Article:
Prime Minister Naftali Bennett spoke to U.S. Secretary of State Antony Blinken and assured him that he would support Yair Lapid as interim prime minister, the Prime Minister's Office said on Wednesday.
Blinken thanked Bennett for his actions to strengthen U.S.–Israel relations during his year in office and informed him he would continue to cooperate with him on matters of Iran.
On Tuesday, Blinken confirmed to Lapid that U.S. President Joe Biden still plans to visit Israel next month
Blinken "underscored our respect for democratic processes and reiterated our unwavering commitment to the strong U.S.-Israel strategic relationship," State Department spokesman Ned Price said in a statement.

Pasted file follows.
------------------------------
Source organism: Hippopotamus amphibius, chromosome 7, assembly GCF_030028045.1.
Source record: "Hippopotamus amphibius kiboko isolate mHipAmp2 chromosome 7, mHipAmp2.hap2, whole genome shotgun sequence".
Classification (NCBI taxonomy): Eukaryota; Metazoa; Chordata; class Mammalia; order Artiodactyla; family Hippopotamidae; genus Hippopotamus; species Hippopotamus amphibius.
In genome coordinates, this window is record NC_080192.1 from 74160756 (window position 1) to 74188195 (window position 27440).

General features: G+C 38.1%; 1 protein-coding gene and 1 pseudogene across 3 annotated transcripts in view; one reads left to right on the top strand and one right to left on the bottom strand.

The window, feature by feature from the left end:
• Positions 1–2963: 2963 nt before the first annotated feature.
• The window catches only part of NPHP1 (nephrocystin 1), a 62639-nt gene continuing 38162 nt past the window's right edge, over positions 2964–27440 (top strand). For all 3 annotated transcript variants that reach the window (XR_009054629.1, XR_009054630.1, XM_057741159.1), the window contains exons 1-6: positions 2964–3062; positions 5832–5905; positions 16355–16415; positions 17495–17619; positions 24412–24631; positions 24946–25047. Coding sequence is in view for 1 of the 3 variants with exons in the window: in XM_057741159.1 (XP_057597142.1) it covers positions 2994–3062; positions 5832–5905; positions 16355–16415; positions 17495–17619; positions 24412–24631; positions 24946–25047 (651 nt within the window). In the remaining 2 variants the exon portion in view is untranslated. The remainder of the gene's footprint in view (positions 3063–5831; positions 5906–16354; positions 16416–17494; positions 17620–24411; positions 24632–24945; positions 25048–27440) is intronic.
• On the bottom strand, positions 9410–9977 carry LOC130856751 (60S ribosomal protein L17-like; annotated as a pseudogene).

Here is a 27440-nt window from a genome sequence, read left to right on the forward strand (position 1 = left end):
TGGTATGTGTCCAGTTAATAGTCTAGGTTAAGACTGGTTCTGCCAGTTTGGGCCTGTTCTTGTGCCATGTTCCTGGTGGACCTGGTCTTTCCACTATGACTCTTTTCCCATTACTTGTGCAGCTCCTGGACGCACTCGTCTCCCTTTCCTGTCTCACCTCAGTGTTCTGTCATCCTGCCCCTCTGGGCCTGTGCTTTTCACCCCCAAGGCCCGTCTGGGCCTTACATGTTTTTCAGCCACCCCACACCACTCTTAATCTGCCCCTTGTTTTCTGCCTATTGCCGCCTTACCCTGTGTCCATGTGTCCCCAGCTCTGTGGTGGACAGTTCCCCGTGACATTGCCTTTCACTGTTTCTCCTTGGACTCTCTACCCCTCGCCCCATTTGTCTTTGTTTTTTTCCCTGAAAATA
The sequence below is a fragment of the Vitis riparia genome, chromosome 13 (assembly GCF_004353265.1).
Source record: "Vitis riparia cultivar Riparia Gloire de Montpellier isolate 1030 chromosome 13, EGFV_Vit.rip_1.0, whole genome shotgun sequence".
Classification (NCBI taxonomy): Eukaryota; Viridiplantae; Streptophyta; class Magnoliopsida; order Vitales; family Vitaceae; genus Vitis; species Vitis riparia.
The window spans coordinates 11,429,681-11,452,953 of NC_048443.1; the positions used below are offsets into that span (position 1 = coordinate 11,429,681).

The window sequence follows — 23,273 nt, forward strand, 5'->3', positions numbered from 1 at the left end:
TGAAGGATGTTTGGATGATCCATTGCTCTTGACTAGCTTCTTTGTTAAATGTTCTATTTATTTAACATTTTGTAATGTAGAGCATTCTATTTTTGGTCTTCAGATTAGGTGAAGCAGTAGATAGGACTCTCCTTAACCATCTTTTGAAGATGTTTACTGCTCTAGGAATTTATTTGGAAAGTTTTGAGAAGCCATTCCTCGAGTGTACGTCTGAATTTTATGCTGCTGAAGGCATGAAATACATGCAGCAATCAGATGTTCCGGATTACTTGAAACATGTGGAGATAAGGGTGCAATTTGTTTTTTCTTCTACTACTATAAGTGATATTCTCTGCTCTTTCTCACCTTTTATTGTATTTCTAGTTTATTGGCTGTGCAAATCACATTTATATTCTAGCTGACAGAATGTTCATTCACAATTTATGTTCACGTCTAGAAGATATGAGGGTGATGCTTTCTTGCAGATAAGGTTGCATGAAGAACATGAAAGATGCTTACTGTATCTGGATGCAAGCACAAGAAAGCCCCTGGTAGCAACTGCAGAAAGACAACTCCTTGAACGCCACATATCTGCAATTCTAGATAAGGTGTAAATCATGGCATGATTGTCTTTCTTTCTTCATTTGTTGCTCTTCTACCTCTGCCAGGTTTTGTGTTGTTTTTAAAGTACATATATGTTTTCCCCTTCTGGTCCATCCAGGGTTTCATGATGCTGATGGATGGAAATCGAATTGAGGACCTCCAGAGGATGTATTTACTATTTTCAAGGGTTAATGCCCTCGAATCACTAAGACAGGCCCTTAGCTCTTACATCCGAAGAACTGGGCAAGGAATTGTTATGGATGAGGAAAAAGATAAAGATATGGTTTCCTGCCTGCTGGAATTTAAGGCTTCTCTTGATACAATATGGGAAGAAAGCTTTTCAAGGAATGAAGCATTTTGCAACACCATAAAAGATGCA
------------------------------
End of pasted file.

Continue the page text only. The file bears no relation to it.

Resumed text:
"Blinken emphasized our continuing close coordination on regional and global issues," he said.
Price earlier told reporters: "The strength of our relationship does not depend on who sits in the Oval Office. It doesn't depend on who sits in the prime minister's chair in Israel."
The snap election could see a comeback bid by Benjamin Netanyahu, the veteran right-wing politician who had a tense relationship with former U.S. president Barack Obama, under whom Biden was vice president.
The coalition government led by the right-wing Naftali Bennett and centrist Lapid had sought to tone down and depoliticize Israel's relations with the United States, Israel's crucial ally.
Netanyahu had rallied behind the U.S. Republican Party, especially in its hawkish line on Iran and opposition to a nuclear deal with Tehran negotiated under Obama.
Netanyahu's stance and Israel's rightward turn in handling the Palestinian issue have alienated left-leaning members of Biden's Democratic Party, which historically supported Israel.